"The cook is on vacation."
Translation:Kocken har semester.
The semester at a university is called en termin in Swedish. The year is split into the vårtermin and hösttermin (spring term and autumn term) respectively.
The word semester will mean being on vacation from work, and thus it's used for the most part to refer to working people's vacation weeks. Students and pupils don't have semester, they have ledighet or they are lediga.
Semester can, however, sometimes mean going away on a trip somewhere, with less regard to whether or not the participants are employees somewhere. Then it's called åka på semester till Thailand, for example.
Hey, I would like to report a problem (or I do not know something). When I had for the first time "The cooks is on vacation" I answered "Kocken har semestern" and "Kocken är på semestern" and it showed me, that only second option is correct. For the second time it was the opposit - I marked only the second option and Duolingo showed that also the first was right. Can it be a problem with the programme?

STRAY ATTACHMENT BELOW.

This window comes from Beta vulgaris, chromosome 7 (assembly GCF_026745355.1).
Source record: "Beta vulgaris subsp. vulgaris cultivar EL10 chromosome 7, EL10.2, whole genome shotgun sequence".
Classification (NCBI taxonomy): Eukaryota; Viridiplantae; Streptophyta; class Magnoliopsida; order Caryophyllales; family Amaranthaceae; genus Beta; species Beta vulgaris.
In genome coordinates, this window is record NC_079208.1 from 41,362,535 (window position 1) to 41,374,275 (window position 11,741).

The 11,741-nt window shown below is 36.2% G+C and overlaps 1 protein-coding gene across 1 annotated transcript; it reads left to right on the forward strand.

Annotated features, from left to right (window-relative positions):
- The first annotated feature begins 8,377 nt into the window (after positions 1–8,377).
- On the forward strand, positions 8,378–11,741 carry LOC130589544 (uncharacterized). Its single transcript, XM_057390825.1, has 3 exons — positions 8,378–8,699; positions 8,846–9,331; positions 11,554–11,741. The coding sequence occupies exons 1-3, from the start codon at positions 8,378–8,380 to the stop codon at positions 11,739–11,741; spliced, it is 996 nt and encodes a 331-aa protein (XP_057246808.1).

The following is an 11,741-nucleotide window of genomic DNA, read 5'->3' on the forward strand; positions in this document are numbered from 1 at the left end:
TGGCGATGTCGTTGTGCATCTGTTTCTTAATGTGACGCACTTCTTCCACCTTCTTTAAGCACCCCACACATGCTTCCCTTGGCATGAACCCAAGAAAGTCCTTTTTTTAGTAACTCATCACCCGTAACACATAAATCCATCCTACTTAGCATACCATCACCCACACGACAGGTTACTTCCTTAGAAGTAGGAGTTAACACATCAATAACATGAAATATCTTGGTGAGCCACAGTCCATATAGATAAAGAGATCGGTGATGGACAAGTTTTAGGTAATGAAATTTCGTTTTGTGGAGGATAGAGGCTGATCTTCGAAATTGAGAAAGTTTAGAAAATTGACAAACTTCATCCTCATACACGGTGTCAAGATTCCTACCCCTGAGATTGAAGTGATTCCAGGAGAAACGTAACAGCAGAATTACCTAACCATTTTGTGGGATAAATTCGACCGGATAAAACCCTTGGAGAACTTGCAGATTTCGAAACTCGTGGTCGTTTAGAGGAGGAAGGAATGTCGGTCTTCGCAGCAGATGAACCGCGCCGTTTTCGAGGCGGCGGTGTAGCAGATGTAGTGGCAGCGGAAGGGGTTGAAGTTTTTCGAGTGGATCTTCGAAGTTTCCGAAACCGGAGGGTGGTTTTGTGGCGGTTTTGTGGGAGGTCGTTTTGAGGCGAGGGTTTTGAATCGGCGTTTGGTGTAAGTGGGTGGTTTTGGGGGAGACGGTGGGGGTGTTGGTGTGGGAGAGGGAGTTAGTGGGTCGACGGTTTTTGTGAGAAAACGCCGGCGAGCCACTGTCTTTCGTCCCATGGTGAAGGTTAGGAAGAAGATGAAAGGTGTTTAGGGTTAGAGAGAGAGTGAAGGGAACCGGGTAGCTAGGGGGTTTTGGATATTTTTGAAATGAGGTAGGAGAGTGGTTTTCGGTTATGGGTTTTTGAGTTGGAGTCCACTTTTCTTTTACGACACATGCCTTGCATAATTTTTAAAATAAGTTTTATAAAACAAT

If you answered har semestern or är på semestern, it’s wrong because it should be in the indefinite: semester. However, har semester and är på semester mean the same thing. So if you encounter a mistake in the course like that, you can report it using the report button → ”my answer should be accepted”.
I think the same did happen to me but I'm not sure. I can't always remember all the words shown to me before but I think I would have remembered this one as it's the exact opposite than the meaning of the word semester in Germany for university students. For us semester is the time of the year when lessons and other courses are and when it's not semester we have vacations (at least in theory).
As my Swedish textbook explains it, all alveolar consonants ("n", "t", "d", "s", I guess "z" but it's not used in native Swedish words) become retroflex after "r" in Swedish, and the "r" is dropped. Of those, only retroflex "s" really sounds different from normal "s", to an English speaker, and it sounds (again, to an English speaker) like "sh". This happens both within and between words. So, "står" /står/ but "förstår" /föshtår/ and "semester" /semester/ but "har semester" /ha shemester/. A similar process occurs in casual speech in many dialects of English where, "n" becomes "ŋ" (the "ng" sound) before "c"/"k" or "g", for instance, "incapable" /iŋkeipəbl/ and "in golf" /iŋ gaŀf/.